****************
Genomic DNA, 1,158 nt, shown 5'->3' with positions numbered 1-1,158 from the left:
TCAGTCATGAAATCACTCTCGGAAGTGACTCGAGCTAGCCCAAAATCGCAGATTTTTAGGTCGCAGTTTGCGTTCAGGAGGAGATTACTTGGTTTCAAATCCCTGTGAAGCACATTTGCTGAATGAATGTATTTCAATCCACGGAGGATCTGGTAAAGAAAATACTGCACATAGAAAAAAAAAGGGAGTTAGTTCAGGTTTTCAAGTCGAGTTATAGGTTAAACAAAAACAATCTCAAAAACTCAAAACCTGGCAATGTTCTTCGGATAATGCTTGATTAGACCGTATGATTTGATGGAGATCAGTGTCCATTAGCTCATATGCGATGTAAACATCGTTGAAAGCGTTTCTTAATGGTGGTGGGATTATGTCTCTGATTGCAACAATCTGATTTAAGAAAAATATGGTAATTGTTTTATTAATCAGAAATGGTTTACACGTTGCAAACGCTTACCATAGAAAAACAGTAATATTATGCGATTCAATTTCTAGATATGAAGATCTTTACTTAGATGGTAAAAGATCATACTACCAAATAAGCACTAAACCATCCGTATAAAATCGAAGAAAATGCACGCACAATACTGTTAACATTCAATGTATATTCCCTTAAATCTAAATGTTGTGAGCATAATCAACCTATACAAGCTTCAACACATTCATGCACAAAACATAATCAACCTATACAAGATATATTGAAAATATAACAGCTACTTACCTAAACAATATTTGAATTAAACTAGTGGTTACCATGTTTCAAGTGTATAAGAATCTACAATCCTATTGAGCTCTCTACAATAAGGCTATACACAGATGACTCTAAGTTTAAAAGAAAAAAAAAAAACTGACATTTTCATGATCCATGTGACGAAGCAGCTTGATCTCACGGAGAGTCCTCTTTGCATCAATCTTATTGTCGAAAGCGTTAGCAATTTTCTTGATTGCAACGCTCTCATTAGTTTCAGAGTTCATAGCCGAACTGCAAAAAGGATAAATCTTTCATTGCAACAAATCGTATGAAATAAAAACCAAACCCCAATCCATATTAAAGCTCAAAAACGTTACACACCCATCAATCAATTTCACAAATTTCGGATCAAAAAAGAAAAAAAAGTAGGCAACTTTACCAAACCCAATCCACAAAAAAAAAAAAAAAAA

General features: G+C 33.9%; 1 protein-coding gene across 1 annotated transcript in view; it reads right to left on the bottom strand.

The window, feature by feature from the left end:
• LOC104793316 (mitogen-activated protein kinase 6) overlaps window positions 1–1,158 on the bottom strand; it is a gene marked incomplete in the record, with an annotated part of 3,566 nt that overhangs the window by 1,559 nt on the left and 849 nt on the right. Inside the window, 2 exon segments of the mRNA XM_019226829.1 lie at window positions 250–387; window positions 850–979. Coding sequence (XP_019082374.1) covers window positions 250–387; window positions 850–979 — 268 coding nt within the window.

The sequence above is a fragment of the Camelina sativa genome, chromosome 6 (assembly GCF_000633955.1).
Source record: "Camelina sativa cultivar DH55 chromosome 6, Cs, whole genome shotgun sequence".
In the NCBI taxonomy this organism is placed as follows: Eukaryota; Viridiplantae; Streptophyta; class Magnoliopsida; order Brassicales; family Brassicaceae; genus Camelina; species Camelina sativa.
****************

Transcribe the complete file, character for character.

Genomic DNA, 1,158 nt, shown 5'->3' with positions numbered 1-1,158 from the left:
TCAGTCATGAAATCACTCTCGGAAGTGACTCGAGCTAGCCCAAAATCGCAGATTTTTAGGTCGCAGTTTGCGTTCAGGAGGAGATTACTTGGTTTCAAATCCCTGTGAAGCACATTTGCTGAATGAATGTATTTCAATCCACGGAGGATCTGGTAAAGAAAATACTGCACATAGAAAAAAAAAGGGAGTTAGTTCAGGTTTTCAAGTCGAGTTATAGGTTAAACAAAAACAATCTCAAAAACTCAAAACCTGGCAATGTTCTTCGGATAATGCTTGATTAGACCGTATGATTTGATGGAGATCAGTGTCCATTAGCTCATATGCGATGTAAACATCGTTGAAAGCGTTTCTTAATGGTGGTGGGATTATGTCTCTGATTGCAACAATCTGATTTAAGAAAAATATGGTAATTGTTTTATTAATCAGAAATGGTTTACACGTTGCAAACGCTTACCATAGAAAAACAGTAATATTATGCGATTCAATTTCTAGATATGAAGATCTTTACTTAGATGGTAAAAGATCATACTACCAAATAAGCACTAAACCATCCGTATAAAATCGAAGAAAATGCACGCACAATACTGTTAACATTCAATGTATATTCCCTTAAATCTAAATGTTGTGAGCATAATCAACCTATACAAGCTTCAACACATTCATGCACAAAACATAATCAACCTATACAAGATATATTGAAAATATAACAGCTACTTACCTAAACAATATTTGAATTAAACTAGTGGTTACCATGTTTCAAGTGTATAAGAATCTACAATCCTATTGAGCTCTCTACAATAAGGCTATACACAGATGACTCTAAGTTTAAAAGAAAAAAAAAAAACTGACATTTTCATGATCCATGTGACGAAGCAGCTTGATCTCACGGAGAGTCCTCTTTGCATCAATCTTATTGTCGAAAGCGTTAGCAATTTTCTTGATTGCAACGCTCTCATTAGTTTCAGAGTTCATAGCCGAACTGCAAAAAGGATAAATCTTTCATTGCAACAAATCGTATGAAATAAAAACCAAACCCCAATCCATATTAAAGCTCAAAAACGTTACACACCCATCAATCAATTTCACAAATTTCGGATCAAAAAAGAAAAAAAAGTAGGCAACTTTACCAAACCCAATCCACAAAAAAAAAAAAAAAAA

General features: G+C 33.9%; 1 protein-coding gene across 1 annotated transcript in view; it reads right to left on the bottom strand.

The window, feature by feature from the left end:
• LOC104793316 (mitogen-activated protein kinase 6) overlaps window positions 1–1,158 on the bottom strand; it is a gene marked incomplete in the record, with an annotated part of 3,566 nt that overhangs the window by 1,559 nt on the left and 849 nt on the right. Inside the window, 2 exon segments of the mRNA XM_019226829.1 lie at window positions 250–387; window positions 850–979. Coding sequence (XP_019082374.1) covers window positions 250–387; window positions 850–979 — 268 coding nt within the window.

The sequence above is a fragment of the Camelina sativa genome, chromosome 6 (assembly GCF_000633955.1).
Source record: "Camelina sativa cultivar DH55 chromosome 6, Cs, whole genome shotgun sequence".
In the NCBI taxonomy this organism is placed as follows: Eukaryota; Viridiplantae; Streptophyta; class Magnoliopsida; order Brassicales; family Brassicaceae; genus Camelina; species Camelina sativa.